The super's unit was anything but in this Upper West side co-op, however architect Brad Zizmor saw potential in the apartment nobody could love. A reimagined interior and gracious new outdoor space transformed this architectural blunder to boon.
Two years ago, Brad Zizmor showed his parents the apartment that he and his wife, Susan, were buying a half block from Central Park on the Upper West Side of Manhattan. Despite the plum address, the purchase went over poorly with mom and dad. The two-bedroom is only 912 square feet. Worse, it is situated off the lobby on the first floor—an ugly duckling previously occupied by the building superintendent.
By Michael Cannell / Photos by Roland Bello | Printed with permission from Dwell magazine
“It was dark. It was small. It was completely cramped,” notes Dag Folger, Brad’s partner in the architecture firm A+I Design Corp. who came along for support. “The outside space was dismal.”
Like any architect, Brad saw possibilities, but his parents saw only small, dark rooms looking onto a grim alley.
“I was managing the shock and horror of Brad’s mom,” Folger adds. “She said, ‘You paid how much for that apartment?’ I can only imagine the conversation on the way home.”
Today, after a yearlong renovation, light streams through an expansive glass wall as Brad and Susan come and go between a new living room and a deck lined with ipe wood capped by a wall of English ivy. In the evenings they eat beneath the limestone spires of Central Park West while their son, Ezra, rides his tricycle among hostas, Hollywood juniper, and bamboo in the landscaped alley below. “It’s like Central Park is our front lawn,” Susan says, “and this is our backyard.”
Even Brad’s mother has to acknowledge that ingenuity unexpectedly transformed the diminutive underdog of a property. “At first I said, ‘Oh my God it’s like a jail cell,’” she recounts. “Now they’ve opened it up entirely. It’s like they’re living in the suburbs.”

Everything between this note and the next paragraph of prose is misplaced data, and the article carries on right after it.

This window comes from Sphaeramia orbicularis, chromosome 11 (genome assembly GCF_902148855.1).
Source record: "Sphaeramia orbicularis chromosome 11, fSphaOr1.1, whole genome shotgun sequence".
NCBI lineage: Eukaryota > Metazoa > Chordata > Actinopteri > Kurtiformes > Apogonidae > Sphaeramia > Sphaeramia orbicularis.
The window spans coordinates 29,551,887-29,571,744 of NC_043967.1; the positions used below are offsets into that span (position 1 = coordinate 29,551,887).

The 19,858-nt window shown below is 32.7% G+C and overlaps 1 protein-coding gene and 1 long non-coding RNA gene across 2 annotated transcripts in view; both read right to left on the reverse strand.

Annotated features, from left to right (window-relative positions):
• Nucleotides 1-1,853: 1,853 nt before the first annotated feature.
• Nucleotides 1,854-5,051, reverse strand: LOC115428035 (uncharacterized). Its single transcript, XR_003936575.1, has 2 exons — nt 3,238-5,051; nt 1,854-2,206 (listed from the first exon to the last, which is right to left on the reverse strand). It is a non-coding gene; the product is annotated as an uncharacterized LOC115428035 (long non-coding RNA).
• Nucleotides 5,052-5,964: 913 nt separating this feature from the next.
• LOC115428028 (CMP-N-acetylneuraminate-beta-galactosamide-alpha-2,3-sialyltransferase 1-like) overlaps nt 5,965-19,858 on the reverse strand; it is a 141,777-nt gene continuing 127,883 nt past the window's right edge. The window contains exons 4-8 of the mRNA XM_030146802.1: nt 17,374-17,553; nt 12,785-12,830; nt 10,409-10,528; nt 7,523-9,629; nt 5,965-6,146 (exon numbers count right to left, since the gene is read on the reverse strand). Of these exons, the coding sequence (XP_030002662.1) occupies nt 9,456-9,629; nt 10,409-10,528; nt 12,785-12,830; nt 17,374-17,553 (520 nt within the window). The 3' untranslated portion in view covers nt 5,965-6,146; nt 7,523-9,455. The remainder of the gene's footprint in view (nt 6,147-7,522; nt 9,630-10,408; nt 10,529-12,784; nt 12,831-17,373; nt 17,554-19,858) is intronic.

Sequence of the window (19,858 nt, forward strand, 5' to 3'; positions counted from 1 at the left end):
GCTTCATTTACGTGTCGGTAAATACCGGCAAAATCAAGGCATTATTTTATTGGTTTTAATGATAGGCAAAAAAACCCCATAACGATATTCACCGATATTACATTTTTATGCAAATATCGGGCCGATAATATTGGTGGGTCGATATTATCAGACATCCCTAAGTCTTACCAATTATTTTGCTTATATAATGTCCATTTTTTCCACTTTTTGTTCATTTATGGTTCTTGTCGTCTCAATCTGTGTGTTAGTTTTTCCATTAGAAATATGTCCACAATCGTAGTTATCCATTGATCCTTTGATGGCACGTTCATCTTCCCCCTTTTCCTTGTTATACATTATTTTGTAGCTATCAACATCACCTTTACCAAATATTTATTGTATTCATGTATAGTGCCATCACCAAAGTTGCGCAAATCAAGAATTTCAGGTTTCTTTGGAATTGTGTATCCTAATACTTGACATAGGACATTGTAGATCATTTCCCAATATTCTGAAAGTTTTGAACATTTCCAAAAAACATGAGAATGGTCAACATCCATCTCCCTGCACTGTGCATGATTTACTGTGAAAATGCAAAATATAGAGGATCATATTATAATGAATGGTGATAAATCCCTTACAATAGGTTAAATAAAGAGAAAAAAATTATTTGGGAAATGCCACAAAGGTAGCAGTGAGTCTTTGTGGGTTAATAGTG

What could be more New York than a story about real estate redeemed? The upstairs neighbors, with their gaudy square footage and Central Park views, are more likely to land in the pages of shelter magazines, but apartment #1C, off a dark corner of the lobby, is the place to find the creativity that divides gloominess from greatness.
No strangers to limited square footage, for eight years Brad and Susan lived contentedly in a 500-square-foot one-bedroom at the busy intersection of Broadway and 77th Street. But with a family on the way, they began the inevitable search for more room. Increasingly, young couples like the Zizmors want the best urbanity has to offer tempered with the most attractive aspects of suburbia. “Unlike most people, we like spending our summers here,” notes Brad. “We felt that if we had just a little outdoor space we could stay in the city.”
But if there’s one thing that is hard to come by in Manhattan, it’s open space. “Our broker said, ‘Forget it,’” Brad recalls. “If we made outdoor space a criteria, he told us we’d never find a place.”
What the couple desired most was a penthouse that would allow for seamless integration of indoors and out on one level. But in the course of inspecting more than 100 apartments—a marathon of open houses that lasted two years—they gave up on penthouses as too pricey; plus, the prospect of outdoor living ten or so stories above the street was understandably unnerving to first-time parents. The bottom two floors of a townhouse were an option, but a long, narrow backyard accessed through a
bedroom would never holistically integrate the outdoors as the couple imagined.
Undeterred, Brad kept looking until he found a forsaken super’s apartment listed by a co-op on West 83rd Street. The co-op—trying to raise money for building improvements by selling the diminutive apartment—had been unable to find a buyer, largely because the space looked onto an alley sunk six feet below the first floor.